Patients who are referred for cognitive behavioural therapy (CBT) or dialectical behavioural therapy (DBT) as a result of diagnosed mental health illness can expect waiting list times exceeding several weeks. In the meantime, problems can be exacerbated as individual’s are left to the mercy of their conditions. Devastatingly, there have been many instances of death by suicide in the waiting time between initially being referred for help and being seen by a professional. The current measures in practice by the NHS are simply not good enough. In fact, BMA research has found 3700 patients waited more than six months for talking therapies last year and 1500 longer than a year.
Statistically, far fewer male students have sought help from universities when experiencing issues. Of counselling and well-being services offered by 100 universities across the UK, only 31% was accessed by men, a Freedom of Information request by the BBC recently unearthed. On top of that, official figures illustrate that well over twice as many male as female students end their own life. Why then is there a lack of public awareness regarding male suicide, especially within the sphere of higher education institutions, when it is such a prevalent issue?
One university to take this matter seriously is Birkbeck University in London. The university has been monumental in making effective male student support a viable reality. Following carefully conducted research by the university students expressed that they felt unable to take the first step in asking for help, despite struggling with their mental health.
Primarily, many believed their problems were not serious enough to warrant support. In response to this, the university’s counsellor Jo Myddleton sought for “images of masculinity to be challenged”. Students proposed “They wanted male role models – men who could talk about mental health and be visible in the university.” The outreach team began to introduce a new range of tools to help give men the confidence to come forward – working closely with students at each stage. A targeted poster campaign was launched, with images of men challenging traditional mindsets. An approach that could perhaps benefit from being integrated at other universities.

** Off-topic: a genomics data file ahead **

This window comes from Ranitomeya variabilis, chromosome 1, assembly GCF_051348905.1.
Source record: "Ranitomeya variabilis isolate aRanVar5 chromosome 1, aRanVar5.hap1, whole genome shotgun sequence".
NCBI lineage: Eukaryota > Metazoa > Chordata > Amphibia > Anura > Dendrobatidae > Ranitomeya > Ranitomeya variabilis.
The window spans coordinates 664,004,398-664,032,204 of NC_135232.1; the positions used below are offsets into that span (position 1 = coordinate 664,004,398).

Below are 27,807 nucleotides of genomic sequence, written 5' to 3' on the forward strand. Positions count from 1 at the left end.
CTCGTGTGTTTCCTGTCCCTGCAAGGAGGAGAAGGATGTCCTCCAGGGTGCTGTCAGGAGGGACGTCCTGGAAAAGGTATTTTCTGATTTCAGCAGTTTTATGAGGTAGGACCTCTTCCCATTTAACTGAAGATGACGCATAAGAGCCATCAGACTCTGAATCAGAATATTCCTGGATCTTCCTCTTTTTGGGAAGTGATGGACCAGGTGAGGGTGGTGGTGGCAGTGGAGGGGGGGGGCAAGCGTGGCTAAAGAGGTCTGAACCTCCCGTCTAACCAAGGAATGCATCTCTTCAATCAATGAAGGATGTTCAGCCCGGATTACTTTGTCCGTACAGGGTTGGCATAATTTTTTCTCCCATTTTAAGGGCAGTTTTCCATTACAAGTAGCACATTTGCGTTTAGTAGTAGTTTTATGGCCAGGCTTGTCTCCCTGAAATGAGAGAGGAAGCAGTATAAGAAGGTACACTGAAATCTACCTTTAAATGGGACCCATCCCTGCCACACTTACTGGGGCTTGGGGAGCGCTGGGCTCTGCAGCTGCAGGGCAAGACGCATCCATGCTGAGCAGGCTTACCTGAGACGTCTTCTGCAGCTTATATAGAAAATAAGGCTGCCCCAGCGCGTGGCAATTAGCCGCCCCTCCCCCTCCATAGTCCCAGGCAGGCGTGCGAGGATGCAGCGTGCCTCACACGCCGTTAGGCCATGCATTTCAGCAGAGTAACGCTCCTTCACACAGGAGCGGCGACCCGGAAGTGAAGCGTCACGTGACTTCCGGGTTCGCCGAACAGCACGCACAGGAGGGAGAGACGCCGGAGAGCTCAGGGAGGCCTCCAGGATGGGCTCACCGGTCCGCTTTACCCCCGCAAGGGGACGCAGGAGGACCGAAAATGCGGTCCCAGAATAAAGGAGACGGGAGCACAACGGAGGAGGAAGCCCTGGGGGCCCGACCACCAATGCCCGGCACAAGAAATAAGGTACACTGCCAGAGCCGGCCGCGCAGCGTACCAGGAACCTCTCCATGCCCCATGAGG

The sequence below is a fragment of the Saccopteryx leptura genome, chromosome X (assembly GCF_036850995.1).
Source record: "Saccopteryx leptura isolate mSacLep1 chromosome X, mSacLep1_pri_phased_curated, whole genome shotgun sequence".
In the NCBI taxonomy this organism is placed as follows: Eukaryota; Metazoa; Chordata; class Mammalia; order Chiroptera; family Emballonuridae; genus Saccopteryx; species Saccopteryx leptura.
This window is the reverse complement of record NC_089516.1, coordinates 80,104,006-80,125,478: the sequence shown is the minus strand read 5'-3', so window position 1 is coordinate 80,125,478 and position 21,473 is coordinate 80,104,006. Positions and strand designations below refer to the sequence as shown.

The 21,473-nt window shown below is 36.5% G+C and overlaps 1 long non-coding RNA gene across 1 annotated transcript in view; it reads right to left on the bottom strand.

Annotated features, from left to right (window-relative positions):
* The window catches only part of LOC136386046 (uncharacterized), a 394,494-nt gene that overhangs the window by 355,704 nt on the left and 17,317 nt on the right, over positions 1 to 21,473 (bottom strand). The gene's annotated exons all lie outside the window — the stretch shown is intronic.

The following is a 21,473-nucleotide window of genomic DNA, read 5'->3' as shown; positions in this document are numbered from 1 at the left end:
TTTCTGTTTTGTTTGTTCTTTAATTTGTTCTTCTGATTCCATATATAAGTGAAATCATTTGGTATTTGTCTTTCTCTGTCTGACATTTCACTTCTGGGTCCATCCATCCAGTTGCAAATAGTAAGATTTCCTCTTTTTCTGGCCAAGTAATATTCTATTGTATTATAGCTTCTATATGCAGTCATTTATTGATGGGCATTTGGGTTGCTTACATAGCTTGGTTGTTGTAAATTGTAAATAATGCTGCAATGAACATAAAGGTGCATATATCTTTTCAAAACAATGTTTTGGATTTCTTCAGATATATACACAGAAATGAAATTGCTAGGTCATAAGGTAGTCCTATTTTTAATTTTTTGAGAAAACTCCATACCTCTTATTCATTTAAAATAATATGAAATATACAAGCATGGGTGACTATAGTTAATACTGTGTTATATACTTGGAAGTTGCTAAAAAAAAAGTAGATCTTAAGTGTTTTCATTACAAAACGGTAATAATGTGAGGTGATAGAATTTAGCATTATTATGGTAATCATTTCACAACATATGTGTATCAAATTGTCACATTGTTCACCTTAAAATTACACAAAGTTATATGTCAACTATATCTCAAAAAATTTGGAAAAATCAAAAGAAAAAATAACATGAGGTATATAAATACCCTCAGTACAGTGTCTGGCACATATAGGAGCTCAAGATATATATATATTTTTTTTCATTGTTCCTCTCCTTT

Furthering this notion, Campaign Against Living Miserably (CALM) is a leading charity movement against suicide in the UK. Offering numerous services tailored to men in need of help, it seeks to establish opportunities for other forms of therapy (art, music, sport), as well as an open space without fear of judgement. There exist many campaigns and organisations in place for suicide prevention, but few that offer a direct male orientated approach as CALM does. It aims to set the precedent for an honest and alternate approach to dealing with male stereotypes pertaining to mental health.
It is evident institutional and procedural change is required of governing bodies including universities and the NHS in order to really begin to understand and assist men in need. Though we can never truly estimate or understand an individual’s own emotions, stressors or mental space, hopefully as a society we can begin to alleviate some of the barriers to stigma. We must initiate a change toward providing adequate assistance that is so deservedly necessary for all men.